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Publication numberUS6493198 B1
Publication typeGrant
Application numberUS 09/507,639
Publication dateDec 10, 2002
Filing dateFeb 22, 2000
Priority dateFeb 22, 2000
Fee statusPaid
Also published asCN1157788C, CN1310578A
Publication number09507639, 507639, US 6493198 B1, US 6493198B1, US-B1-6493198, US6493198 B1, US6493198B1
InventorsJohn K. Arledge, Jeffrey A. Underwood, Joaquin Barreto
Original AssigneeMotorola, Inc.
Export CitationBiBTeX, EndNote, RefMan
External Links: USPTO, USPTO Assignment, Espacenet
Electrostatic discharge protection device for a high density printed circuit board
US 6493198 B1
Abstract
An electrostatic discharge protection device for a high-density printed circuit board consists of a layered structure starting at the bottom layer with a ground conductor. A dielectric layer covers the ground conductor to electrically isolate it from a circuit trace that is on top of the dielectric layer. A via is formed in the dielectric layer such that a portion of the ground conductor is exposed, and the via is strategically located such that the edge of the via is tangent to an edge portion of the circuit trace. The via forms a spark gap between the edge portion of the circuit trace and the underlying ground conductor, using air as the dielectric medium.
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Claims(6)
What is claimed is:
1. An electrostatic discharge protection device for a high density printed circuit board, comprising:
a printed circuit board having a ground conductor disposed on a first major side;
a dielectric layer covering the ground conductor;
a circuit trace defined on the dielectric layer, said circuit trace electrically isolated from said ground conductor;
a via formed in the dielectric layer such that a portion of the ground conductor is revealed, said via located at least substantially tangent to a portion of the circuit trace, such that said via forms a spark gap between said portion of the circuit trace and the ground conductor, having air as a dielectric medium.
2. The electrostatic discharge protection device for a high density printed circuit board as described in claim 1, wherein said portion of the circuit trace overhangs the via.
3. The electrostatic discharge protection device for a high density printed circuit board as described in claim 1, wherein said portion of the circuit trace is a protrusion or a tab.
4. The electrostatic discharge protection device for a high density printed circuit board as described in claim 1, wherein the tab has a pointed end, an arcuate end, an orthogonal end or a polygonal end.
5. The electrostatic discharge protection device for a high density printed circuit board as described in claim 1, further comprising a solder mask layer disposed over the circuit trace and the dielectric layer, said solder mask layer having an opening directly overlying said via.
6. An electrostatic discharge protection structure formed on an interconnect circuit substrate, comprising:
a printed circuit board having a circuit trace disposed on a first major side;
a dielectric layer covering the circuit trace;
a ground conductor defined on the dielectric layer, said ground conductor electrically isolated from said circuit trace;
a via formed in the dielectric layer such that a portion of the circuit trace is revealed, said via located at least substantially tangent to a portion of the ground conductor, such that said via forms a spark gap between said portion of the circuit trace and said portion of the ground conductor, having air as a dielectric medium.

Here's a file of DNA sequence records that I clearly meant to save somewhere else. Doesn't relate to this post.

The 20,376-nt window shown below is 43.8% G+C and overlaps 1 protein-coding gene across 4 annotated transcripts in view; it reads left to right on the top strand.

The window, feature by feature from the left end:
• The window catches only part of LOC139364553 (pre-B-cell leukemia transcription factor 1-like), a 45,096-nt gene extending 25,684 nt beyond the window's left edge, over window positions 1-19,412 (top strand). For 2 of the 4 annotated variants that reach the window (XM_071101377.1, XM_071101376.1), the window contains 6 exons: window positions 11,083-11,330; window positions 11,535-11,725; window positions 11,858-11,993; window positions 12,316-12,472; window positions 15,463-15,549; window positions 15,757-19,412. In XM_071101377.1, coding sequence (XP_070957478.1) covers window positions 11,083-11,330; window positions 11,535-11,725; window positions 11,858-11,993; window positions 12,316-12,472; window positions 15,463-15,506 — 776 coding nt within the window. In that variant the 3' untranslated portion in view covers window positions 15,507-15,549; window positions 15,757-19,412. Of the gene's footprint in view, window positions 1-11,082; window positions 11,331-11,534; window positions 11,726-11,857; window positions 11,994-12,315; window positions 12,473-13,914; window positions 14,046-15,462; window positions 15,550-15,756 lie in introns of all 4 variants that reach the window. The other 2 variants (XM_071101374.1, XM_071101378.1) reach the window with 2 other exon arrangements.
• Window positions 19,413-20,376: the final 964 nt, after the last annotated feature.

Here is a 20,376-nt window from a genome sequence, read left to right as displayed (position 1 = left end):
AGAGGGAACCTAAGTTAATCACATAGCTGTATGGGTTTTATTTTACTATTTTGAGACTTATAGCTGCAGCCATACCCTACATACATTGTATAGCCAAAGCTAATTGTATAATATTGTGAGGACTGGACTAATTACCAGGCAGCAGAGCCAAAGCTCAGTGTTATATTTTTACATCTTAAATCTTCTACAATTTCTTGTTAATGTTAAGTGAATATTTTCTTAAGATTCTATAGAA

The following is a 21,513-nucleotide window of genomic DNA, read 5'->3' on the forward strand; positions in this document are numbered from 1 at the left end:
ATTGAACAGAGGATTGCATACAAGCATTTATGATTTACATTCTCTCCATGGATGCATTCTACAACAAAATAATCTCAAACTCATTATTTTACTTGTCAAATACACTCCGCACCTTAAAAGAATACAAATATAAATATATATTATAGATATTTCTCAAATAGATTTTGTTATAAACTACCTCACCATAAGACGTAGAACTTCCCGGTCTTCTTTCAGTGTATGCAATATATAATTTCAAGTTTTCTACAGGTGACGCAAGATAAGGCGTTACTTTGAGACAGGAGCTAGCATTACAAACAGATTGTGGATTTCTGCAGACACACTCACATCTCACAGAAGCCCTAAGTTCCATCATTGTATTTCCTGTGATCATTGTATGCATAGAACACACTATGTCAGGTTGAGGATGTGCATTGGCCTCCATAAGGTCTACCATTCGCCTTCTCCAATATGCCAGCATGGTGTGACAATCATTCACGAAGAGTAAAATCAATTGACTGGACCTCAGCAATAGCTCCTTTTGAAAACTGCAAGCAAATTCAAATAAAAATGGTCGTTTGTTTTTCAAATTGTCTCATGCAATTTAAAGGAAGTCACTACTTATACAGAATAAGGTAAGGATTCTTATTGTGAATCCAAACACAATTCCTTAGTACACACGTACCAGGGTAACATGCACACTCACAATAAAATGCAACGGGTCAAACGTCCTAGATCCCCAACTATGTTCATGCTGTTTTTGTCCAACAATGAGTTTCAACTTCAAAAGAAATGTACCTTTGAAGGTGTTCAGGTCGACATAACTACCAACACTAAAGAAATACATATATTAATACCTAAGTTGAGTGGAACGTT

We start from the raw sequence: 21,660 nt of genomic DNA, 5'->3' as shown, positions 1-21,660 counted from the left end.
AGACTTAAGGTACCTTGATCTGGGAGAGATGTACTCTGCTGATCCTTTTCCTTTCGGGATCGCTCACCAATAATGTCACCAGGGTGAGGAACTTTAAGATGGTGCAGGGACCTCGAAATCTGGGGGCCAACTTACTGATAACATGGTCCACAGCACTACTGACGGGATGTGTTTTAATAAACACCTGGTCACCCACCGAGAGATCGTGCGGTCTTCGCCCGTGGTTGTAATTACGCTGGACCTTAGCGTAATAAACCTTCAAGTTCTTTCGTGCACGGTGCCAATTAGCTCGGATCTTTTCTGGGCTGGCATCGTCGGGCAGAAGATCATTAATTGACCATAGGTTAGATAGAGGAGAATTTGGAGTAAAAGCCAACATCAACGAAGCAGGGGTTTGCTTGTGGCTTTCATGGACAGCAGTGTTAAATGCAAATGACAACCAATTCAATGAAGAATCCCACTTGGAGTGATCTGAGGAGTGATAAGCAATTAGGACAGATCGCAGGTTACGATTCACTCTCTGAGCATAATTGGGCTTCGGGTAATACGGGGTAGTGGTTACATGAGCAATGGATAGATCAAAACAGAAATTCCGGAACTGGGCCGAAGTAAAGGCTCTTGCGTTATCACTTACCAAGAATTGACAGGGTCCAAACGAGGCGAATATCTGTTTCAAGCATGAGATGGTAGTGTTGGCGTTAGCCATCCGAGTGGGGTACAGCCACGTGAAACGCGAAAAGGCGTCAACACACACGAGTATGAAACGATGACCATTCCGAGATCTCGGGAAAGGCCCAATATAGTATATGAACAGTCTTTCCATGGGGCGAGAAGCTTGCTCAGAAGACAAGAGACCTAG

Description
TECHNICAL FIELD

This invention relates in general to electrostatic discharge protection for electronic circuits, and more particularly to a non-moving electrostatic discharge structure that is readily integrated into the product being protected.

BACKGROUND

Electronic components that are sensitive to electrostatic discharge (ESD) are utilized in a wide range of products including computers, two-way radios and cellular telephones. A common cause of electrostatic discharge is the physical contact or handling by a person of a product containing ESD sensitive electronic components, as in the course of replacing an inkjet print cartridge or a rechargeable battery, for example. In particular, electrostatic charge that may have been accumulated by a person will be discharged upon physical handling of the product. The path of discharge in the product will be the path of least impedance from the location of charge transfer and may include ESD sensitive electronic components. Known techniques for preventing damage as a result of ESD include the integration of protection circuitry into electronic components, anti-static packaging, shielding covers to prevent contact with conductive elements, and static charge dissipating furnishings such as anti-static rugs and table mats. Considerations with integrating protection circuitry into electronic components include difficulty in achieving the requisite level of protection, and the burden of re-designing existing electronic components, particularly those that include integrated circuits. U.S. Pat. No. 4,160,210 attempted to partially solve the problem of ESD by fabricating a serpentine conductor on a printed circuit board (PCB), then mounting the PCB on a grounded metal chassis of the receiver's tuner so that the serpentine conductor and the grounded chassis form a transmission line for matching the impedances of the receiver's antenna network and tuner circuitry. Eyelets that connect the serpentine conductor to the antenna network and tuner circuitry extend through the dielectric material of the printed circuit into cutout areas in the chassis. Tabs extend from the peripheries of the cutout areas toward the eyelets to form spark gaps for discharging excessively high energies which may be induced by lightning.